ID

A selector that can be applied to any HTML element. ID should be used when designing for a single instance, such as using the id="main" attribute on an <h1> tag.

More terms you might want to know

Ball Terminal

In handwriting and calligraphy, ball terminals are the end of a stroke that resembles a ball. They are also used in some typefaces like cursive or old-style typefaces.

Margin

The space that an item has around it.

Stock Photo

A photograph that is purchased and licensed for exclusive use by an individual or business.

Colour Palette

A specific set of colours, usually with a limited number of values, chosen to suit the needs of a particular design.

Warm Colours

Colours on the same side of the colour wheel as red, such as pink, orange and yellow.

Greyscale / Grayscale

Black, white, and all the values of shades in between.

Flat Design

A design style first introduced by Microsoft Design Language based on minimalism and simplicity. This newer trend focuses on reducing nonsensical designs and makes the content more accessible for all users.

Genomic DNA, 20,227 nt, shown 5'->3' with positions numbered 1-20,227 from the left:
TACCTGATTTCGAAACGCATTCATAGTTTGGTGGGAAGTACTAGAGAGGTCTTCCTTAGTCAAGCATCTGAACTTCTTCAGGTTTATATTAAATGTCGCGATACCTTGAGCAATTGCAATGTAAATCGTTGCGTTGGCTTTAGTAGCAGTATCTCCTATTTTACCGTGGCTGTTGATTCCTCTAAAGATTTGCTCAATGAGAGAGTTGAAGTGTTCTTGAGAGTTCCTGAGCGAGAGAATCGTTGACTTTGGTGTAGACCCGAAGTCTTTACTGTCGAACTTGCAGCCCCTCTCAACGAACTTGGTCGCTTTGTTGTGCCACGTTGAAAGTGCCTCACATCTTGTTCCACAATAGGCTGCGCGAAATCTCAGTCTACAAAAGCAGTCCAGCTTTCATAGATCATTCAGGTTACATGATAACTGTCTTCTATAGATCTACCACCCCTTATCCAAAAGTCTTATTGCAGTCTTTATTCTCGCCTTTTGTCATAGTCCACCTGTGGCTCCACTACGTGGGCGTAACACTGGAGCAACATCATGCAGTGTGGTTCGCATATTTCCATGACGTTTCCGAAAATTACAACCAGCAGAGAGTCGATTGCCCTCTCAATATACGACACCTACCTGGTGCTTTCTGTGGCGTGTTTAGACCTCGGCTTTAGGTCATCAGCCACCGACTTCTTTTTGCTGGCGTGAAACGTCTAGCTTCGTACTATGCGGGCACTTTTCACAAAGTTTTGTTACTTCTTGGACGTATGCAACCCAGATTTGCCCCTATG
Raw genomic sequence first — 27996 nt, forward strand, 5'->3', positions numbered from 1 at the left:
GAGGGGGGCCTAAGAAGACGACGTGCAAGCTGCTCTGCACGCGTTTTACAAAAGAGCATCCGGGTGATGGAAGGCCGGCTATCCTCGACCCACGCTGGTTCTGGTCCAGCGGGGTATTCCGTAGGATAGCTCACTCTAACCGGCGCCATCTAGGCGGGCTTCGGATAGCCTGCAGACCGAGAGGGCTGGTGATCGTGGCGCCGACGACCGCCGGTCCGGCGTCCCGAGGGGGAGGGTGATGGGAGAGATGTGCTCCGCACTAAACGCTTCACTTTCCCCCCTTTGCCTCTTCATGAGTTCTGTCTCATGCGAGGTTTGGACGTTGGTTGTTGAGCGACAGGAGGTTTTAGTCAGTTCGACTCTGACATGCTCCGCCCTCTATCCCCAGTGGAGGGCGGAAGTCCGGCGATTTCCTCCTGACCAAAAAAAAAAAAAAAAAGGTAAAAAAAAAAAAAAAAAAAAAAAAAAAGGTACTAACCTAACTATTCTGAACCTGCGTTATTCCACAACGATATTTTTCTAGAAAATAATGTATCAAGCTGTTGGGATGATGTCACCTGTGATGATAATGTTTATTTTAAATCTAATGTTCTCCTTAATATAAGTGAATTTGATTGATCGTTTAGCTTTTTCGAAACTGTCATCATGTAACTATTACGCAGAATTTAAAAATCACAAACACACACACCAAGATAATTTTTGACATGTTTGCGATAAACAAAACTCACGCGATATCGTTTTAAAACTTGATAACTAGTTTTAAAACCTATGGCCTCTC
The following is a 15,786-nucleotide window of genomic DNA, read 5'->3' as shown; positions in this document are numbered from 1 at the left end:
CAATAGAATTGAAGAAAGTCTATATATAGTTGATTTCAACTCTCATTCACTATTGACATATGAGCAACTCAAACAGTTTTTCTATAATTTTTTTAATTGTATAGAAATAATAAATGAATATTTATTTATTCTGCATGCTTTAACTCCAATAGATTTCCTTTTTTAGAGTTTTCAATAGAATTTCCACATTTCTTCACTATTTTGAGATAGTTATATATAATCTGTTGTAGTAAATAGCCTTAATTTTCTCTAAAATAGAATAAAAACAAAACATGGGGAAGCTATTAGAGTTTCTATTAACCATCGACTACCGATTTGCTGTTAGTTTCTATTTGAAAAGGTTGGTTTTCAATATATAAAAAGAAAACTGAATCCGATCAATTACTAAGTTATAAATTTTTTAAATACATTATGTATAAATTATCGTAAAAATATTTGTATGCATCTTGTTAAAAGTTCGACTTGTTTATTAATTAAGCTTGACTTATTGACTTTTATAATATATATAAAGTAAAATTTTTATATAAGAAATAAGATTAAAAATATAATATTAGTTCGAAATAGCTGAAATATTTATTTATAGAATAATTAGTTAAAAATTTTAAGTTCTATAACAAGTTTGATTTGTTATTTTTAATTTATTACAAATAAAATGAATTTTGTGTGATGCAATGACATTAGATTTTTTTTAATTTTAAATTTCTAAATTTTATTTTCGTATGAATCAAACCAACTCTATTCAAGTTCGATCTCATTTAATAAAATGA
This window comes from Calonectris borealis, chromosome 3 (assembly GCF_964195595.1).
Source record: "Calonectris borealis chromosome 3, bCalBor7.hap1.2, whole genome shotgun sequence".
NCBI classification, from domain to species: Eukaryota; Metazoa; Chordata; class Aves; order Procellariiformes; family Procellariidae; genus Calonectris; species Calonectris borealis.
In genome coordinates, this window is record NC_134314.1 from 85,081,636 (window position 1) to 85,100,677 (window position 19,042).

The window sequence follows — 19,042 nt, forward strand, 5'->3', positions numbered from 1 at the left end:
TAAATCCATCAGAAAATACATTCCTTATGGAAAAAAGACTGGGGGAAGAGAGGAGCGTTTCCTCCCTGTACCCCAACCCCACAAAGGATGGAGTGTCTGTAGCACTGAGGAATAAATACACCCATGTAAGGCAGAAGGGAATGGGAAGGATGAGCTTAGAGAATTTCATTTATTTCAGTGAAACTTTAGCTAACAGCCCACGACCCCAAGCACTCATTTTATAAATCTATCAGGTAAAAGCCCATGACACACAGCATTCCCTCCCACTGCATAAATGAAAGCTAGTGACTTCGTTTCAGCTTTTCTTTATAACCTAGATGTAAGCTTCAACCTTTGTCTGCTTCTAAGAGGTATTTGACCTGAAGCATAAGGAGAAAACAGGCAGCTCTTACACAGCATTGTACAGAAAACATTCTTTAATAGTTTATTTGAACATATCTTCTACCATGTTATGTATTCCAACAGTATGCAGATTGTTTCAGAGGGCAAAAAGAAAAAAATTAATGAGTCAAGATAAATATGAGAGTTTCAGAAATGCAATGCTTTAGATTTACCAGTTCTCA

In this way of designing, fewer elements are used to create shapes and less emphasis on gradients and textures. This modern trend moves away from skeuomorphism. Instead, it focuses on a realistic view or illustration with buttons and icons appearing flat with no shadows.

Trim Size

The width and height of a document, after having been cut down to size from a larger sheet.

ID

A selector that can be applied to any HTML element. ID should be used when designing for a single instance, such as using the id="main" attribute on an <h1> tag.

Bold

A greater typographic weight than the standard typeface, often used to highlight text that the writer wants to emphasise or denote sections, headlines or quotes in printed material.

Bold type is a little heavier than the average type because of its higher contrast, making it more readable. The opposite of bold type is light type, also known as regular or book.

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